21/11/2018 - Posted in: Blogs
Terry Fennell - Chief Executive
The introduction of end-point assessment (EPA) into the apprenticeship market in 2016 represented an upheaval of seismic proportions for many in the further education and skills awarding sector. With a shrinking qualifications market, EPA represents an important opportunity to diversify into a new business area. So, it should come as no surprise that many awarding bodies, and indeed other trade and educational bodies, responded with a gusto bordering on hysteria. Many submitted applications for a multitude of standards. Within a matter of months shiny new websites emerged declaring expertise in EPA and long lists of approved standards, across a broad range of occupational areas.
But is all what it seems? Under that shiny new bonnet is everything running smoothly in the engine room? Having supported the ‘trailblazer’ employer group to get the first food craft apprenticeship (the Butchery Standard) to government approval, I know what it takes to bring an apprenticeship to market. And having had one of the first food end-point assessment plans approved and delivered 50-odd EPAs I also know what’s involved in developing a fair and robust end-point assessment. It takes time to develop the right assessment tools, the support systems for training providers and to recruit suitably experienced independent assessors. Many organisations, we included, will face capacity and expertise challenges in gearing up to provide an EPA service.
Yet I see from the November register of approved end-point assessment organisations (EPAOs) that the ESFA now has 175 organisations listed. Many of these organisations proclaim to offer EPAs for a myriad of standards. This is despite having no previous track record nor occupational expertise in the area. How can that be? Well they can do it because the ESFA allows 12 months from approval of an EPA application to launch date. And without any firm system in place for enforcement, the ’12-month rule’ may be being stretched somewhat. Put simply, despite the website pronouncements, for some EPAOs their EPA approvals lists may be little more than a hopeful declaration of intent.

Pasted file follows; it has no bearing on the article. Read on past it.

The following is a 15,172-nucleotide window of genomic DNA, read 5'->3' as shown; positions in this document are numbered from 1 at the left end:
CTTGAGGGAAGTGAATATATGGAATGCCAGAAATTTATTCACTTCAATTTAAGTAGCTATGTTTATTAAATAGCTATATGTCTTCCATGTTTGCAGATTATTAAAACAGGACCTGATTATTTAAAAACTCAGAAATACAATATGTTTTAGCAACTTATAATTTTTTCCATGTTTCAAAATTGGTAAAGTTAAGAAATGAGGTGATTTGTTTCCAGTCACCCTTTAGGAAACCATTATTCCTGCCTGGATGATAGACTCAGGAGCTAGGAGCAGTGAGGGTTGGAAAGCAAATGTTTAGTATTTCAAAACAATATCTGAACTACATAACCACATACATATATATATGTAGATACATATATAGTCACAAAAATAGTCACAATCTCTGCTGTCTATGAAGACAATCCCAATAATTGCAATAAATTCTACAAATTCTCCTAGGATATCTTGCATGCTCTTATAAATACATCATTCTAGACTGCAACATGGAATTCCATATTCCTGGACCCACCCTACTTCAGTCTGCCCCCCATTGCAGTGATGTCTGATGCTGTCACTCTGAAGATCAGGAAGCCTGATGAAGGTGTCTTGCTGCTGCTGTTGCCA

Why am I raising this now?
I’m raising this for two reasons.
Firstly, because end-point assessment is a brand concept demanding high levels of up-front investment but with no guarantee of return. The market for EPAs is highly speculative with hitherto uncertainty for take-up. This has recently been recognised by Government, who in an effort to persuade smaller employers to take on apprentices have halved the employer contribution from 10% to 5%. In return, we as EPAO’s should respect the considerable investment employers are making by giving them a high quality, value for money EPA service.
Secondly, and as importantly, the apprentice’s futures are at stake here. So, we have a responsibility; to give them our very best quality-assured service and help set them on their future career path with confidence. This means developing each EPA with a great deal of care, and collaboration with subject experts. And that can’t be done overnight.
At FDQ we pride ourselves on doing the right thing. For end-point assessment this means applying for food related standards we know we’ll be able to deliver, and in a reasonable time-scale. It means investing in the right people and systems to manage our EPA business and provide the high level of service you and your apprentices have a right to expect. And it also means when you look on our website you won’t see dozens of standards we’re ‘approved’ to deliver EPA for – because we only apply when we’re able to begin developing the tools. It’s a brave new world for all of us, but one that it’s vital we get right.
Given that end-point assessment is new for all of us, how can you avoid the pitfall of choosing an EPAO who might not be ready when your apprentice has completed their apprenticeship? Well, there’s a lot to be said for asking the right questions. Take these 5 for starters:
1. What support materials will they provide to the centres?
2. Can they guarantee the industry experience of the Independent Assessor and that they have received training in judgement making?
3. Will you and colleagues be able to talk to someone at HQ on the EPA requirements and cover wider aspects such as fees policies and contracts?
4. Will they be prepared to visit the employer, provider and learner in the weeks leading up to the EPA?
5. Can they guarantee that all safety precautions and PPE will be adhered to at EPA?
If your chosen EPA organisation can answer ‘Yes’ to all of these, things are looking promising. Just like buying a new car, when you’re looking for an end-point assessment organisation my advice to you is - look under the bonnet.